Saturday, March 24, 2007

From Bethlehem to Jerusalem

There was an interfaith gathering this past Thursday evening at the charming Austrian Hospice on the Via Dolorosa in Jerusalem. We had planned to meet with the people of the Hope Flowers School in El Khader/Bethlehem to discuss the very pleasant (to me anyways) and expansive subject of food in our traditions. This was supposed to be an overnight thing with the retreat ending on Friday noon. But I had already booked myself for a hike in the Negev the following day so Thursday night was the only night I could join.

Sure enough, 10 minutes before I was due to leave work, my boss calls me from the US chattering away, but lucky for me, and by the good Grace of God, the phone connection went dead about 2 minutes into the phone call. I tried calling her back on her cellphone, the good soldier that I am, which was disconnected. For those that don't believe, let me tell you, there really is a God. I was thus able to leave at 4:00 to get me to Jaffa Gate by 4:30, where I met a fellow Jewish interfaith participant. We walked through the busy market on David Street, then through the Christian quarter admiring things we hadn't noticed before even though we've been there millions of times, which led the shopkeepers to believe we were tourists.

The meeting was supposed to begin at 4:00 pm and it was already 4:45 pm. We were uncomfortably late and went up to the salon at the 2nd floor to join our meeting, as it's usually held there and walked in on about 100 teens. Ooops. Wrong meeting. They were obviously European/Austrian because you could hear a pin drop in there - not so a case when you put even 10 Israeli teens together.

Finally a small contingent from Bethlehem came in after 5:00 pm. They had trouble at the checkpoints - the usual story. However 7 more people were supposed to arrive and although the office of our interfaith group got permits for them to come to Jerusalem through the Bet El army (North of Jerusalem) which is the main place to obtain permits for Palestinians to come through, these guys had to come through the Gush Etzion checkpoint which is South of Jerusalem which gets the orders from the Bet El office. The group had waited from 10:00 am - 2:00 pm patiently and no permit had come through for them from Bet El. Even though phone calls were made back and forth, they were turned away after waiting four hours for a permit that had been gotten for them. We all felt terrible about this. Here are people coming through for a dialogue with Israelis and they get turned away. We were told by the Palestinians it all depends on who is at the checkpoint that day. They may not have even checked if permits were given at all and just played around with them and made them wait for 4 hours. Turns out the ones who did make it through were one big family who all had long-term permits already and didn't have to get new ones. Their contingent was a husband/wife/mother-in-law/3 children who were the lucky ones to be allowed in. But even though they had permits, they were valid for 12 hours during the day and past 7:00 pm at night they could not wander around Jerusalem. They were put up at the hostel for free.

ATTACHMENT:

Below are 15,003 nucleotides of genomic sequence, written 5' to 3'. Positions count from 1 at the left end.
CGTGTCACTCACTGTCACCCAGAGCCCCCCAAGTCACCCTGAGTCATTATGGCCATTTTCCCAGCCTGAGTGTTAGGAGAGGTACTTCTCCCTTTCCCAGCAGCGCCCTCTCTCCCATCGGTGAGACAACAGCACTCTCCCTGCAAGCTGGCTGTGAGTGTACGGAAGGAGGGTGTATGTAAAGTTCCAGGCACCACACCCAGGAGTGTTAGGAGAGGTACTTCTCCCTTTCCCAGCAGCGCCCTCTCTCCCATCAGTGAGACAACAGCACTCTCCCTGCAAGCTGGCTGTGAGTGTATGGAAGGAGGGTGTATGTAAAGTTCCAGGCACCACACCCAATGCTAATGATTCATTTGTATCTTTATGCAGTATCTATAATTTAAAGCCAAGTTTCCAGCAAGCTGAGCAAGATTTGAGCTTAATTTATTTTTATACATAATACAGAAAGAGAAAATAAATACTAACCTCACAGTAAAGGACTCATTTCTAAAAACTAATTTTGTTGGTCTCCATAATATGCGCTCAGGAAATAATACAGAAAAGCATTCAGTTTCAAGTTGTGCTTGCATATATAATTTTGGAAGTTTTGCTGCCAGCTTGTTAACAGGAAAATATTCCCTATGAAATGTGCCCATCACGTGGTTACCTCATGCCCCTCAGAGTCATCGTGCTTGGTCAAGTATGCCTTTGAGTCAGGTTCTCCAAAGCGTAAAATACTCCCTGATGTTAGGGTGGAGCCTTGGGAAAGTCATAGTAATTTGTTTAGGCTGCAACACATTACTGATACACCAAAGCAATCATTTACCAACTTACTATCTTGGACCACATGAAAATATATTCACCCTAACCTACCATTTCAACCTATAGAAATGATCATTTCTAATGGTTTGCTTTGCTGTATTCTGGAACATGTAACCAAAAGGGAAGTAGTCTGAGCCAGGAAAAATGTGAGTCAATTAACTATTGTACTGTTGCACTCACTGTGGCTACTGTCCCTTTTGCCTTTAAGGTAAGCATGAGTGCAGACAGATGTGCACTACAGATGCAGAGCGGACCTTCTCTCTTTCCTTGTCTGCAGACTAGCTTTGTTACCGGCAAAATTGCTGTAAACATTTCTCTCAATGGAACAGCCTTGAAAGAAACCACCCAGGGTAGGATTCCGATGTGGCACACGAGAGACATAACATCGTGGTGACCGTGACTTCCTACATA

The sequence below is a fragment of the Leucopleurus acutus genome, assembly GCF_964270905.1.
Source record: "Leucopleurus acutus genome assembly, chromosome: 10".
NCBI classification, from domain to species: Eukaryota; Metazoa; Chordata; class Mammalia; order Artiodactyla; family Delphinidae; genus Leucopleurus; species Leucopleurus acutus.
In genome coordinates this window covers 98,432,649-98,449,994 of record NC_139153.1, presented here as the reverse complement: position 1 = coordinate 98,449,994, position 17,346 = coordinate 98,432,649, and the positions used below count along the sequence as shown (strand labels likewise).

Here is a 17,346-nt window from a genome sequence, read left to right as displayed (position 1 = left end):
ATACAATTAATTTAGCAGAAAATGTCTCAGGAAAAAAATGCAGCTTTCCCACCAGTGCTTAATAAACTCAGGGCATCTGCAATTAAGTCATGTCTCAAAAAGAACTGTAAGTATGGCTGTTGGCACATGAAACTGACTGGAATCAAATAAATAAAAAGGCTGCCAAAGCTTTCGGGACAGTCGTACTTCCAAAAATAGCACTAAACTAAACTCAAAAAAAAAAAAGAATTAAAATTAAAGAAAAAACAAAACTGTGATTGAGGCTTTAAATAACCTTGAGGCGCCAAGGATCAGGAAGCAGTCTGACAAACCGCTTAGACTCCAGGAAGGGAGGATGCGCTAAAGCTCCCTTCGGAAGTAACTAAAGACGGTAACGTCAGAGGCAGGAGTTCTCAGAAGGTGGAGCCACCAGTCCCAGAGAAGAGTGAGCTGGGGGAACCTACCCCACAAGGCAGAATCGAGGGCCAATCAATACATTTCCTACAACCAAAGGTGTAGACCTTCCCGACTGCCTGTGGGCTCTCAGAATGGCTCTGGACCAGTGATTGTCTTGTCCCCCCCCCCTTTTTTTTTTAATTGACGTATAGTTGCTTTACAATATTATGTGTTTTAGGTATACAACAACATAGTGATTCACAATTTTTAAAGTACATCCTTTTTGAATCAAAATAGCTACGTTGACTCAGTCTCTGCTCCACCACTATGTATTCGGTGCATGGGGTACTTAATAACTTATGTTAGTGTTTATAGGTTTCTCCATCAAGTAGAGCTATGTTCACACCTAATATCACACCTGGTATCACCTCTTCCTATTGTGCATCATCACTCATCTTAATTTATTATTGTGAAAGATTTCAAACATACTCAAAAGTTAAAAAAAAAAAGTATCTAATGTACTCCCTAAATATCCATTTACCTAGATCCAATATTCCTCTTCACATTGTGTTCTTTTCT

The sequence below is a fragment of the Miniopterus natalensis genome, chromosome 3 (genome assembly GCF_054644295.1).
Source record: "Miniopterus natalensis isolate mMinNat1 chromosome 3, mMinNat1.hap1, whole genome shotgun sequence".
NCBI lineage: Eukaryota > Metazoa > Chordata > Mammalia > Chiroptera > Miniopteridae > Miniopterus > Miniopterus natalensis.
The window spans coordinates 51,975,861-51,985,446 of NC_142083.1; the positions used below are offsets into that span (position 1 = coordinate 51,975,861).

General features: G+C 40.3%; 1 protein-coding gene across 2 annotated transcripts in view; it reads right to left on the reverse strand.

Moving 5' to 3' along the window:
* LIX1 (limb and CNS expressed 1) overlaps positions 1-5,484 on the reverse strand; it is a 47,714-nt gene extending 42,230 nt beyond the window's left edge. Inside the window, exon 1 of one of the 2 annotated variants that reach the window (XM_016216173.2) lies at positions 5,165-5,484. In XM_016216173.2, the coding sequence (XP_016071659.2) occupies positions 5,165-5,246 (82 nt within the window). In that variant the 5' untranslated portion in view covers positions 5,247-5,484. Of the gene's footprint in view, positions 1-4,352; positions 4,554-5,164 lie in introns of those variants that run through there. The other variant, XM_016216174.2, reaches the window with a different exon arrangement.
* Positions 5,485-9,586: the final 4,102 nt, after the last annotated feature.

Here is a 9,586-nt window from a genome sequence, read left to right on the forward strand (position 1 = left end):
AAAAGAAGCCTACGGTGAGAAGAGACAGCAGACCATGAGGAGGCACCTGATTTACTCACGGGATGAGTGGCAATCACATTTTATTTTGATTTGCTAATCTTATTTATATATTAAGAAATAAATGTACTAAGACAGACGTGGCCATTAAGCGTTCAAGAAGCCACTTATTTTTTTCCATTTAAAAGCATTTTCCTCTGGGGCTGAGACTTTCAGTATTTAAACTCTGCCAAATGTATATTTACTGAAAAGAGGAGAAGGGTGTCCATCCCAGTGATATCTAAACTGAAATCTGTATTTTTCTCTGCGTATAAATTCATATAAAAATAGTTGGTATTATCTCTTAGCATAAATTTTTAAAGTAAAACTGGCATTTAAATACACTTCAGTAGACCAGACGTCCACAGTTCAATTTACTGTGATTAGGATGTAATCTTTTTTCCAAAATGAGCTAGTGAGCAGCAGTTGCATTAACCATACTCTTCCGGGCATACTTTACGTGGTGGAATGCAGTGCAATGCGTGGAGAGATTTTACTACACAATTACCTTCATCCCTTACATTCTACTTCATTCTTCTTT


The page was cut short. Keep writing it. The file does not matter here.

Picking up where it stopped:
After going around the table introducing ourselves and listening to the checkpoint ordeal, it was time to eat at the Hospice cafeteria. The woman from Bethlehem had 3 small kids, was pregnant and her 1 year old was screaming. The kid was putting his fist in his mouth. A universal sign of teething. His mother thought he had an ear infection and I knew he was teething. In any case, the stern-faced Austrians and guests at the cafeteria were not pleased with the kid screaming and looked terribly uncomfortable. What a difference between us and them and I don't mean Jews and Arabs. When a child screams in agony, you'll have us Middle-Easterners meddling in trying to see what's wrong and what can be done to help. But the Europeans didn't really seem to want to mix in and were noticeably annoyed at screaming ruining their meal. We (the Israeli Jews and Palestinian Arabs) shrugged our shoulders, offered to hold her kid and then let him scream until he fell asleep. I had seen and felt another commonality with my Palestinian sister and a much deeper difference with the European ones.

My friend on the other hand, was flipped out and uncomfortable over a statue of Jesus facing her and asked me to switch places with her.

"Oh stop that" I teased her. "He's Jewish!!"

We grouped together afterwards and heard about stuff we already knew - Moslems and Jews don't eat pork, we can eat giraffes and deer (but who would), they can eat strange game meat too as long as it's not a predator animal like a lion or tiger. We can't eat shellfish, they can. We can't eat milk and meat together. They can. But it didn't matter if I already knew this stuff. It was good to be together and strengthen our bonds.

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